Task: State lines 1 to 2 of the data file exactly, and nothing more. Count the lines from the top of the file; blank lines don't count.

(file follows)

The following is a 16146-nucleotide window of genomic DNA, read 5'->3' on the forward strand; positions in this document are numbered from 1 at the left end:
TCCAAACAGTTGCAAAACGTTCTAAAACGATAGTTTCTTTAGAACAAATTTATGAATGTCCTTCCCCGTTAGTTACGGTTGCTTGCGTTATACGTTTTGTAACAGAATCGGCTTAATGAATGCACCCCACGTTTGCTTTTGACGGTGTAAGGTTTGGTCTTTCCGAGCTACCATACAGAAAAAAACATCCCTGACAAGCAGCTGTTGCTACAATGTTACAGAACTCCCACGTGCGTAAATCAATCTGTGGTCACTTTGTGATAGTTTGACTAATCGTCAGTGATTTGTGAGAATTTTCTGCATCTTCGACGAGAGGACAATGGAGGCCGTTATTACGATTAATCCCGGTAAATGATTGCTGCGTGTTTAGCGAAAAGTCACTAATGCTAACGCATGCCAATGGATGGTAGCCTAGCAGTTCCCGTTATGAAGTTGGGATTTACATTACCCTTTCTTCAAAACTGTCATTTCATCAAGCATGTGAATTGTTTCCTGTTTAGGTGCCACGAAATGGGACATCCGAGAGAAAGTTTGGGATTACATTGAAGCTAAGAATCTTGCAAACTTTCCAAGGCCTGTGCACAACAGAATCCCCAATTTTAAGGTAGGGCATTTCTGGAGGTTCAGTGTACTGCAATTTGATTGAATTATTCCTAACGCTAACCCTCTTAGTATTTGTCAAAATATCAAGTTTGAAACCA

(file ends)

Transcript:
The following is a 16146-nucleotide window of genomic DNA, read 5'->3' on the forward strand; positions in this document are numbered from 1 at the left end:
TCCAAACAGTTGCAAAACGTTCTAAAACGATAGTTTCTTTAGAACAAATTTATGAATGTCCTTCCCCGTTAGTTACGGTTGCTTGCGTTATACGTTTTGTAACAGAATCGGCTTAATGAATGCACCCCACGTTTGCTTTTGACGGTGTAAGGTTTGGTCTTTCCGAGCTACCATACAGAAAAAAACATCCCTGACAAGCAGCTGTTGCTACAATGTTACAGAACTCCCACGTGCGTAAATCAATCTGTGGTCACTTTGTGATAGTTTGACTAATCGTCAGTGATTTGTGAGAATTTTCTGCATCTTCGACGAGAGGACAATGGAGGCCGTTATTACGATTAATCCCGGTAAATGATTGCTGCGTGTTTAGCGAAAAGTCACTAATGCTAACGCATGCCAATGGATGGTAGCCTAGCAGTTCCCGTTATGAAGTTGGGATTTACATTACCCTTTCTTCAAAACTGTCATTTCATCAAGCATGTGAATTGTTTCCTGTTTAGGTGCCACGAAATGGGACATCCGAGAGAAAGTTTGGGATTACATTGAAGCTAAGAATCTTGCAAACTTTCCAAGGCCTGTGCACAACAGAATCCCCAATTTTAAGGTAGGGCATTTCTGGAGGTTCAGTGTACTGCAATTTGATTGAATTATTCCTAACGCTAACCCTCTTAGTATTTGTCAAAATATCAAGTTTGAAACCA